1. The rights issue. As a creator I have no interest in busting my ass to give Time Warner something to which to sell the toy rights, and while it's not entirely clear that that's the impetus behind the line, something about the whole thing doesn't seem right. Maybe it's the fact that the guys in charge keep assuring us that everything is on the up and up and totally transparent, all while giving out information that only serves to cloud the issue. When someone swears you can trust them, that's when you check your wallet. I'd actually considered one of my projects for this thing, but since it's looking like this is just a way for them to get cheap movie fuel, I think I'll pass unless I see an acceptable contract. I know I'm just some loser with more ambition than talent, and this isn't my baby, and ideas are a dime a dozen anyway, but you know what? There are many others like it, but this one is mine.
2. Web 2.0? Really?
3. We already have an online IP farm--it's called Platinum Studios. And it strips credits off of people's work. I really don't think we need two, do we?
4. DC Comics is committed to quality, and its webcomics will differ from all others because they will be Good. Leaving aside that catty backhand and the fact that popular in no way equals good, I'd just like to remind everybody that DC Comics saw no problem with this.
5. The rollout schedule sounds pretty ghastly, and I think this might actually be the kiss of death for the site. They're not starting with a lineup of established comics that already have an audience--they're not even starting out with a lineup of comics. They're counting on what, a contest and then a single comic to carry the site for a month? What's going to draw the people who don't like that comic (and let's face it, with 9 losing competitors that's more likely than not going to be way more than half your initial audience) to the site for that month? What if the winner is yet another pallid superteam--are non-superhero fans even going to bother coming back to the site the next month, since the first winner sets the tone?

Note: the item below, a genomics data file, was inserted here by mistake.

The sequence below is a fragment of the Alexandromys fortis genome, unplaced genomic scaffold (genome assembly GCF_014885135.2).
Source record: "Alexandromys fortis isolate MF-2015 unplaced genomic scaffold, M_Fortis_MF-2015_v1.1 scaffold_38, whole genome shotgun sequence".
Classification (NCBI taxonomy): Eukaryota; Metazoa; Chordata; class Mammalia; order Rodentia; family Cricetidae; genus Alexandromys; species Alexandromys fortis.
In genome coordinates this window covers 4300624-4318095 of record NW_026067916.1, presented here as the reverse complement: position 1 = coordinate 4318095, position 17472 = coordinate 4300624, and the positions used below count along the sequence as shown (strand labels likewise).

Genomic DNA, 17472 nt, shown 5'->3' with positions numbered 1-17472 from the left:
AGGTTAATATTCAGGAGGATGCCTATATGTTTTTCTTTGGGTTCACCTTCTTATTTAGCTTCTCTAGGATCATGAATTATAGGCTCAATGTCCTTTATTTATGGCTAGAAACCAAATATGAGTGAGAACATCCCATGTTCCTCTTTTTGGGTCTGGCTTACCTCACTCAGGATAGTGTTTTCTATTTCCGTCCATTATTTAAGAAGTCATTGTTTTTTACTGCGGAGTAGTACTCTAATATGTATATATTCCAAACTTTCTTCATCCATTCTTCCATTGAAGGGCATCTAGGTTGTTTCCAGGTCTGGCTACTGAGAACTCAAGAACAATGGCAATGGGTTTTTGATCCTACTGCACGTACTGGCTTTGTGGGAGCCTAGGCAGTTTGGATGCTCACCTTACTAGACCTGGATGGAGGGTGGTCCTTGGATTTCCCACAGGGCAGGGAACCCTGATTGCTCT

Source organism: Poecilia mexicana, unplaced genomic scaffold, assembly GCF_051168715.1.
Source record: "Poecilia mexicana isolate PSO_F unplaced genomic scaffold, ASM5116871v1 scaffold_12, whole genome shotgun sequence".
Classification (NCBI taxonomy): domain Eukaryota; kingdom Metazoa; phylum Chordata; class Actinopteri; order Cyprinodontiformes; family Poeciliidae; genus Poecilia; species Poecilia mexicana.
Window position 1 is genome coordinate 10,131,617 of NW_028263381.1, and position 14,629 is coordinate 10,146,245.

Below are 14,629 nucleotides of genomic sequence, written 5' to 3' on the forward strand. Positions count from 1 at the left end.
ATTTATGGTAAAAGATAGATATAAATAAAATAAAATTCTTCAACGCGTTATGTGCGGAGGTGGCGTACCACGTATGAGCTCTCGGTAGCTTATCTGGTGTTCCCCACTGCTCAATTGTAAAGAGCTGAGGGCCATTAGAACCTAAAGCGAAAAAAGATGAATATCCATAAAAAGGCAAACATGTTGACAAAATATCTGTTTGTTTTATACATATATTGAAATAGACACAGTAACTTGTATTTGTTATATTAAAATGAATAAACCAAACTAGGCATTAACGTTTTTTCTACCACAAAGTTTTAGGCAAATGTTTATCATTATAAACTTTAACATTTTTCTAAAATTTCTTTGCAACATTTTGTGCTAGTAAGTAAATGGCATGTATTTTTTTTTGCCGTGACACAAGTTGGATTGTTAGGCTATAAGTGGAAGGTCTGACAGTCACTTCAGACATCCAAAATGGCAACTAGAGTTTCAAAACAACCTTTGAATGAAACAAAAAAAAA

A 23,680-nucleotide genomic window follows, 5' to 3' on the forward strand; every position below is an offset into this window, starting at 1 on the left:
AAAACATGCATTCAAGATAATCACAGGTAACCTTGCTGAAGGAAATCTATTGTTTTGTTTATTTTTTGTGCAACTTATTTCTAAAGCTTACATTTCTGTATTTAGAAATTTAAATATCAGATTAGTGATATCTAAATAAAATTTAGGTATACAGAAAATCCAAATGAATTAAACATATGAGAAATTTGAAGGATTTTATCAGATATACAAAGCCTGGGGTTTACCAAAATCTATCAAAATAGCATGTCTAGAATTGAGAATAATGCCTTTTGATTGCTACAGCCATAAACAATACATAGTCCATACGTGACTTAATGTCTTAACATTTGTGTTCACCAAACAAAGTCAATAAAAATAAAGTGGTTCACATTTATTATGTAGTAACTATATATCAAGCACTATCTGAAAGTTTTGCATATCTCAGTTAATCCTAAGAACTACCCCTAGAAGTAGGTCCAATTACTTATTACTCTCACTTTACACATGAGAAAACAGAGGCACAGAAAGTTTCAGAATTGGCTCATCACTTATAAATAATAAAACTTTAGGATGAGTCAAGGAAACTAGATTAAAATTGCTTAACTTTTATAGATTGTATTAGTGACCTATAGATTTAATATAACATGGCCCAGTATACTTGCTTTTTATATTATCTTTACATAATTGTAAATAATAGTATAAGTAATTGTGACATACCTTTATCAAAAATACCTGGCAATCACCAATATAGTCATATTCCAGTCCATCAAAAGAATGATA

6. The superhero thing brings me to the final point, and this is the one thing that genuinely puzzles me. Though it's been trying to branch out for years, DC does one thing very well (well, "well"): superheroes. They have a vast library of IP already, spanning every fevered dream of 70 years of collected nerddom. Why wouldn't they want to capitalize on that to some degree to try to drive sales to their current line? I don't mean posting old comics online (though that'd be fine), but using these old concepts and revitalizing them to see what might stick. Superheroes are mired in hateful continuity porn, but they don't have to be, and this would be an easy way to actually build an audience for your principal line that bypasses the expense and general pain-in-the-assedness of finding comics. If ever there was a low-risk home for Tintin Pantoja's Wonder Woman (or even Gingold Mystery Playhouse, tee hee) this would be it. The fact that they're not doing this--that instead of leveraging their assets they're relying on untested and unproven creators and concepts to get this thing on its feet--doesn't make much sense to me. Not that they should rely entirely on reworked superheroes, of course, but they're making it a lot harder for themselves than it has to be. Even though their motives seem to be to develop new IP to then exploit the Hell out of, it's a lot easier to develop that IP if it's right next to something people already like. There's a reason they put new TV shows on after really popular ones, after all.
Also, the name is silly. Zuda! I think I stabbed them in the face last night in Twilight Princess.
Edit: As I was reading this, TMBG's "Hey, Mr. DJ, I Thought You Said We Had A Deal came up on iTunes, and that was just too perfect for me to resist adding on:
NRAMA: A large push towards finding creators is going to be starting at San Diego this year. You’re at the DC booth for a lot of the convention, you’re pretty easy to spot – if a creator would come up to you and say they’re thinking of submitting to Zuda, but they’re unsure about the benefits – what would you tell them?
PL: I think the Zuda model works if the kind of story you want to tell is best told on the web, if it can connect to the audience best in that form, rather than in any of the regular print formats. And if you think it makes more sense to work with a publisher partner than to try and build the thing in your basement.
What's the matter? Don't you WANT to be pretty?